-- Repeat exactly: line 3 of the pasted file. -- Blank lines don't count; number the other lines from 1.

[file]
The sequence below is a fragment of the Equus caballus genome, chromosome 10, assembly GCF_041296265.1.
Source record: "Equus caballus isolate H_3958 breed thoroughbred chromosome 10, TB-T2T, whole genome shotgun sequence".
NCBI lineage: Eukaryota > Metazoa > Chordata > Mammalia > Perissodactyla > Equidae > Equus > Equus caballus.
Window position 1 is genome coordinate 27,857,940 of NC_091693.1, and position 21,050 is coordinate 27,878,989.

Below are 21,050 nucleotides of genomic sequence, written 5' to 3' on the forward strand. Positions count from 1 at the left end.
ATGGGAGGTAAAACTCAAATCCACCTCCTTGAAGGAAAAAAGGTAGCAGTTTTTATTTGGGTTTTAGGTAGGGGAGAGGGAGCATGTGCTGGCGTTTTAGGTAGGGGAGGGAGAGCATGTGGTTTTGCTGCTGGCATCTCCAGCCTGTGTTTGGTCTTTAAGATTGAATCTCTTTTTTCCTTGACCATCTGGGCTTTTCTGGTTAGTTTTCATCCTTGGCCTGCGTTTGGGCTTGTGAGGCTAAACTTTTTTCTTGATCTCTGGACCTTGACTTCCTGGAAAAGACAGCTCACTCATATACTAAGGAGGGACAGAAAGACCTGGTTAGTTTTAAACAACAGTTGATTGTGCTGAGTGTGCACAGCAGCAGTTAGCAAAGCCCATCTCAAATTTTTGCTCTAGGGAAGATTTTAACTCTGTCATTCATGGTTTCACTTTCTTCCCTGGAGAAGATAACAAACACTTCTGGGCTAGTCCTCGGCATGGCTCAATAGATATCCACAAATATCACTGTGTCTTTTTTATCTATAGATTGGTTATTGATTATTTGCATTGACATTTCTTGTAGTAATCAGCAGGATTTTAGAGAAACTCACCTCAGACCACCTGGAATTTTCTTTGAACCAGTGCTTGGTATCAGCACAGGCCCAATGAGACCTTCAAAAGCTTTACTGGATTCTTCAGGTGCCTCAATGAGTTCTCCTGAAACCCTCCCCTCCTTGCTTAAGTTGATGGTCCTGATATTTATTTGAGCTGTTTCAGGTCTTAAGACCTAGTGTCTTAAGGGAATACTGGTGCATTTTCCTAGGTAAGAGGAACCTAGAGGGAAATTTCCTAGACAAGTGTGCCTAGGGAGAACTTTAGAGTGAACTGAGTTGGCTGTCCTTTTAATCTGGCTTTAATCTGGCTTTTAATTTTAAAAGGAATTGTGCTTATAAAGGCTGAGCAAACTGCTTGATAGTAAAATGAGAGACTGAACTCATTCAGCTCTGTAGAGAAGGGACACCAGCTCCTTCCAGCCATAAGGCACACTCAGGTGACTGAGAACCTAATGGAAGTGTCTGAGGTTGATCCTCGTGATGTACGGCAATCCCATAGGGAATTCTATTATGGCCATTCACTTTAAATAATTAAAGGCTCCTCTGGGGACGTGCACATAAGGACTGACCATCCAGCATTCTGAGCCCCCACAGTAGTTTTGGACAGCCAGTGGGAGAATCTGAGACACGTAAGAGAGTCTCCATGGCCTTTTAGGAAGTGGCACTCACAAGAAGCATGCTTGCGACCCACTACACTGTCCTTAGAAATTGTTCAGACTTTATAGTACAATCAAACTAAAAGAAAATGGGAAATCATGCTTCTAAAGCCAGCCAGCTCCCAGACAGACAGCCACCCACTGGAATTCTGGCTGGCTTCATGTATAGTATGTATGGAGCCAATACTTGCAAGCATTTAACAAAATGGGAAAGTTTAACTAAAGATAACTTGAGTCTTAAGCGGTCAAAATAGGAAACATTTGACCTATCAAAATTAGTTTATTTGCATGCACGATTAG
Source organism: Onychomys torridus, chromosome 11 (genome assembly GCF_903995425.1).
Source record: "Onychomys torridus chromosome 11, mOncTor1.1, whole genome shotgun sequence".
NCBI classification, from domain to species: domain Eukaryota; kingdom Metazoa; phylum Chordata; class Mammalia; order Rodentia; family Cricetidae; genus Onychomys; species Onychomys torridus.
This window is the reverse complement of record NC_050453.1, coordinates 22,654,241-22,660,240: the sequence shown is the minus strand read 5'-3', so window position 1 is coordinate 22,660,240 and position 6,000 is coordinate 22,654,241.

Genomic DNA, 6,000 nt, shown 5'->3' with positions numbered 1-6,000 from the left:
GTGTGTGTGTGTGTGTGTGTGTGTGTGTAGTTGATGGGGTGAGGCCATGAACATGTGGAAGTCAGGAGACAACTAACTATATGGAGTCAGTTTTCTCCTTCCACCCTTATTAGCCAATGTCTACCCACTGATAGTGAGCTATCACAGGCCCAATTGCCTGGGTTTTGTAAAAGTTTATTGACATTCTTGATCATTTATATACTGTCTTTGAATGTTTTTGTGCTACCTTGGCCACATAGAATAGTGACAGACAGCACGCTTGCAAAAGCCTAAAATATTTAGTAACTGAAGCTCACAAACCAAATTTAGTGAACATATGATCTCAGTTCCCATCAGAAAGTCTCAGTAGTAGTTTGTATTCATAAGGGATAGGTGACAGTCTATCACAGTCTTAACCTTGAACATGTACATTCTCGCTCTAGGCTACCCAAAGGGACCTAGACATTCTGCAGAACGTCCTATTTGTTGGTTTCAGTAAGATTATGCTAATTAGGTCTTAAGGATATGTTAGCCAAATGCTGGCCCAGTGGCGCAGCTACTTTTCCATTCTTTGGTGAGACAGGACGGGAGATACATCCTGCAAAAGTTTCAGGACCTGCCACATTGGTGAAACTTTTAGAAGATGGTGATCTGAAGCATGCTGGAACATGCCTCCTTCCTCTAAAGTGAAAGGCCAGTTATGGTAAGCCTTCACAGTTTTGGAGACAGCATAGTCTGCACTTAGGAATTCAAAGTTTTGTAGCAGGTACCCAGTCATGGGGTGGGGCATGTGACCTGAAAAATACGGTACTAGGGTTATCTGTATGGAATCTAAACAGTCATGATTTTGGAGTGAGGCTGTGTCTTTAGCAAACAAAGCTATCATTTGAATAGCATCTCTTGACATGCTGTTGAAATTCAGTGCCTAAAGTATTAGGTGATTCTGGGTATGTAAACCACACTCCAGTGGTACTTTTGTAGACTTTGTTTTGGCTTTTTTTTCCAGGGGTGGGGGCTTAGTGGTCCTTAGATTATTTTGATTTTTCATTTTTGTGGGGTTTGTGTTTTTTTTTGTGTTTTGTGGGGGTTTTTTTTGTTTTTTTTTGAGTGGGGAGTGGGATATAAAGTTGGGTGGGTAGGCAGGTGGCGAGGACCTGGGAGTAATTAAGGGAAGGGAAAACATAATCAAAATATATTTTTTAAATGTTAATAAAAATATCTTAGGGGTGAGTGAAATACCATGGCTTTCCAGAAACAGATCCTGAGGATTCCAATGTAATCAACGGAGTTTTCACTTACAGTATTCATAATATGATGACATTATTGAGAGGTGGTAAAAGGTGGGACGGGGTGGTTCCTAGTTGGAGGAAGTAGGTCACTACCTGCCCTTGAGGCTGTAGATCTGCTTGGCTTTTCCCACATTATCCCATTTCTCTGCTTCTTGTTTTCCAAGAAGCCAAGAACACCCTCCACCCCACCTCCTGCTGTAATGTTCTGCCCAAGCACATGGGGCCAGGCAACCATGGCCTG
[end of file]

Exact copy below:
NCBI lineage: Eukaryota > Metazoa > Chordata > Mammalia > Perissodactyla > Equidae > Equus > Equus caballus.